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@ajaygunalan
Last active Mar 29, 2019
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Non-Block Communication in Python
from non_blocking import *
def HigherControl(k, v0):
if k == 'w':
v = v0 + 0.001
elif k == 's':
v = v0 - 0.001
else:
v = v0
if k == 'a':
omega = 0.25
elif k == 'd':
omega = -0.25
else:
omega = 0
return [v, omega]
global v0
v0 = 0.0
# def a(val):
# # print val
# global initial
# initial = val + 1
# print initial
def get_input(k):
global v0
[v0, omega] = HigherControl(k, v0)
print ("V, w")
print ([v0, omega])
kb = KBHit()
while True:
if kb.kbhit():
c = kb.getch()
if ord(c) == 27: # ESC
break
get_input(c)
kb.set_normal_term()
#include <fstream>
#include <iostream>
#include <cstdlib>
#include <cstring>
#include <stdio.h>
#include <string>
#include <ncurses.h>
#include <unistd.h>
#define SLEEP( milliseconds ) usleep( (unsigned long) (milliseconds * 1000.0) )
int main()
{
int ch;
initscr(); /* Start curses mode */
raw(); /* Line buffering disabled */
keypad(stdscr, TRUE); /* We get F1, F2 etc.. */
noecho(); /* Don't echo() while we do getch */
while (1)
{
SLEEP( 100 );
printw("Exit: Esc key\n");
ch = getch(); /* If raw() hadn't been called
* we have to press enter before it
* gets to the program */
if(ch == 27) // Esc key
{
endwin(); /* End curses mode */
exit(0);
//return 0;
}
else
{ printw("The pressed key is ");
attron(A_BOLD);
printw("%c\n", ch);
attroff(A_BOLD);
}
//refresh(); /* Print it on to the real screen */
//getch(); /* Wait for user input */
}
endwin(); /* End curses mode */
exit(1);
//return 0;
}
/**How to Compile and Run **/
g++ FILE_NAME.cpp -lncurses -o EXECUTABLE_NAME
./EXECUTABLE_NAME
#!/usr/bin/env python
'''
A Python class implementing KBHIT, the standard keyboard-interrupt poller.
Works transparently on Windows and Posix (Linux, Mac OS X). Doesn't work
with IDLE.
This program is free software: you can redistribute it and/or modify
it under the terms of the GNU Lesser General Public License as
published by the Free Software Foundation, either version 3 of the
License, or (at your option) any later version.
This program is distributed in the hope that it will be useful,
but WITHOUT ANY WARRANTY; without even the implied warranty of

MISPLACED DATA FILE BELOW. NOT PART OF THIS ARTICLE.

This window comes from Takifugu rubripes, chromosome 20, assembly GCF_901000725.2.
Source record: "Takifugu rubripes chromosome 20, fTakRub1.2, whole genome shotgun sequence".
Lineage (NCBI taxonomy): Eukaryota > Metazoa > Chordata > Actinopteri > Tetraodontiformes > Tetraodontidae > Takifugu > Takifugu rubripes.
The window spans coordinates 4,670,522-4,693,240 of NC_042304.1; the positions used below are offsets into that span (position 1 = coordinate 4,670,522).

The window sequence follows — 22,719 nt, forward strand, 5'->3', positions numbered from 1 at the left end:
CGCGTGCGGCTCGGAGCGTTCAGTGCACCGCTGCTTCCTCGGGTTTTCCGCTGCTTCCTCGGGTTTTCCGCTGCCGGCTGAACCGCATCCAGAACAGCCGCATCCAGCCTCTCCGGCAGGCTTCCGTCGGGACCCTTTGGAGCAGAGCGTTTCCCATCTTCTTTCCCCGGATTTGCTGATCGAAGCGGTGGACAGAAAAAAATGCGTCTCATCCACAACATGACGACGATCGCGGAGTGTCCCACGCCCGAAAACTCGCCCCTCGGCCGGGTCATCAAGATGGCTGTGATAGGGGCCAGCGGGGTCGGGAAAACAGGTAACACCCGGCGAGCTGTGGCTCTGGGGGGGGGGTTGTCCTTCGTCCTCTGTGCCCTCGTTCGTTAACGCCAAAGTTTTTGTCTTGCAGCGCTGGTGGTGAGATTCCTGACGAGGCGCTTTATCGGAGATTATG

MERCHANTABILITY or FITNESS FOR A PARTICULAR PURPOSE. See the
GNU General Public License for more details.
'''
import os
# Windows
if os.name == 'nt':
import msvcrt
# Posix (Linux, OS X)
else:
import sys
import termios
import atexit
from select import select
class KBHit:
def __init__(self):
'''Creates a KBHit object that you can call to do various keyboard things.
'''
if os.name == 'nt':
pass
else:
# Save the terminal settings
self.fd = sys.stdin.fileno()
self.new_term = termios.tcgetattr(self.fd)
self.old_term = termios.tcgetattr(self.fd)
# New terminal setting unbuffered
self.new_term[3] = (self.new_term[3] & ~termios.ICANON & ~termios.ECHO)
termios.tcsetattr(self.fd, termios.TCSAFLUSH, self.new_term)
# Support normal-terminal reset at exit
atexit.register(self.set_normal_term)
def set_normal_term(self):
''' Resets to normal terminal. On Windows this is a no-op.
'''
if os.name == 'nt':
pass
else:
termios.tcsetattr(self.fd, termios.TCSAFLUSH, self.old_term)
def getch(self):
''' Returns a keyboard character after kbhit() has been called.
Should not be called in the same program as getarrow().
'''
s = ''
if os.name == 'nt':
return msvcrt.getch().decode('utf-8')
else:
return sys.stdin.read(1)
def getarrow(self):
''' Returns an arrow-key code after kbhit() has been called. Codes are
0 : up
1 : right
2 : down
3 : left
Should not be called in the same program as getch().
'''
if os.name == 'nt':
msvcrt.getch() # skip 0xE0
c = msvcrt.getch()
vals = [72, 77, 80, 75]
else:
c = sys.stdin.read(3)[2]
vals = [65, 67, 66, 68]
return vals.index(ord(c.decode('utf-8')))
def kbhit(self):
''' Returns True if keyboard character was hit, False otherwise.
'''
if os.name == 'nt':
return msvcrt.kbhit()
else:
dr,dw,de = select([sys.stdin], [], [], 0)
return dr != []
# Test
if __name__ == "__main__":
kb = KBHit()
print('Hit any key, or ESC to exit')
while True:
if kb.kbhit():
c = kb.getch()
if ord(c) == 27: # ESC
break
print(c)
kb.set_normal_term()
@ajaygunalan

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@ajaygunalan ajaygunalan commented Nov 27, 2018

Non-Block Communication in Python

In python, if you want to have user input, you can use input or raw_input but the problem is the entire script waits for the input till timeout occurs. This is known as Blocking I/O.

We wanted to control the stoch robot like playing a video game. i.e., we wanted the script to run irrespective of the user input. The solution is to use the non-blokcing I/O. It can implemented via either Threading or Select.

Clone it and run python controller.py or python3 controller.py

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